Ami Pro - LN033011

Ami Pro - LN033011 - Economics 113 UCSD Prof R Starr Spring...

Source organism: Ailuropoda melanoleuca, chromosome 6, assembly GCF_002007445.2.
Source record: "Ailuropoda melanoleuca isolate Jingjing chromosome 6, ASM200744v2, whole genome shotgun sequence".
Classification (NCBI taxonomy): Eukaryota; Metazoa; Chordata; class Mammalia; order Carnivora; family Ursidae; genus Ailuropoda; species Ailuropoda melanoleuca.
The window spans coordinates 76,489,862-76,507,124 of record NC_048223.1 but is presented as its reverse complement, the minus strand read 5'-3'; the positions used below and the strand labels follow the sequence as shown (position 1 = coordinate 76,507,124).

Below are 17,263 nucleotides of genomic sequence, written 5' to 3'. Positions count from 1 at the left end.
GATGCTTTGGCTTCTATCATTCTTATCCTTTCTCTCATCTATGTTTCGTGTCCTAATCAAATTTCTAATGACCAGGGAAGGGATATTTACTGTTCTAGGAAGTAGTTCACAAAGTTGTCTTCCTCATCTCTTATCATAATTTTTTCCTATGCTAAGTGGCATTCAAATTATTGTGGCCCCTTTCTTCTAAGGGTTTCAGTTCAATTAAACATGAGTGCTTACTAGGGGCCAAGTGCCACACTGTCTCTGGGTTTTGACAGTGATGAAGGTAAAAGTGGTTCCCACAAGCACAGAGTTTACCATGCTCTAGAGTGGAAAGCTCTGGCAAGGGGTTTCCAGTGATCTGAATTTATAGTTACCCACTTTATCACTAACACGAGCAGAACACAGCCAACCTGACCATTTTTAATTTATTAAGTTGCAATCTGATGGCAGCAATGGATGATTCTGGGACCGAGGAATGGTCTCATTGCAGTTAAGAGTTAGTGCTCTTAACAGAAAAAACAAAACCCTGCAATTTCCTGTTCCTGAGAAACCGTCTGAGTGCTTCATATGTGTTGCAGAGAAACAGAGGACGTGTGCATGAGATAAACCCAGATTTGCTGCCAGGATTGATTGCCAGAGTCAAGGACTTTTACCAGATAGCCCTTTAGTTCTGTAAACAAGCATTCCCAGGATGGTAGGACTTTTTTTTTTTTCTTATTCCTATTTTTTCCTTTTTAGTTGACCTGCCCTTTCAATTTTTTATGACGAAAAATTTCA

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Lecture Notes, March 30, 2011 Mathematical Logic Logical Inference Let A and B be two logical conditions, like A="it's sunny today" and B="the light outside is very bright" A B A implies B, if A then B A B A if and only if B, A implies B and B implies A, A and B are equivalent conditions Proof s Just like in high school geometry. Concept of Proof by contradiction : Suppose we want to show that A B. Ordinarily, we'd like to prove this directly. But it may be easier to show that [not ( A B)] is false. How? Show that [A & (not B)] leads to a contradiction. A: x = 1, B:x+3=4. Then [A & (not B)] leads to the conclusion that 1+3 4 or equivalently 1 1, a contradiction. Hence [A & (not B)] must fail so A B. (Yes, it does feel backwards, like your pocket is being picked, but it works). Set Theory Definition of a Set { } {x | x has property P} {1, 2, ..., 9, 10} = { x | x is an integer, 1 x 10 }. Elements of a set x A ; y A x { x } x { x }   the empty set ( null set), the set with no elements. Subsets if x A x B A B or A B . A A and   A Set Equality A = B if A and B have precisely the same elements A = B if and only if . A B and B A Economics 113 Prof. R. Starr UCSD Spring 2011 March 30, 2011 1
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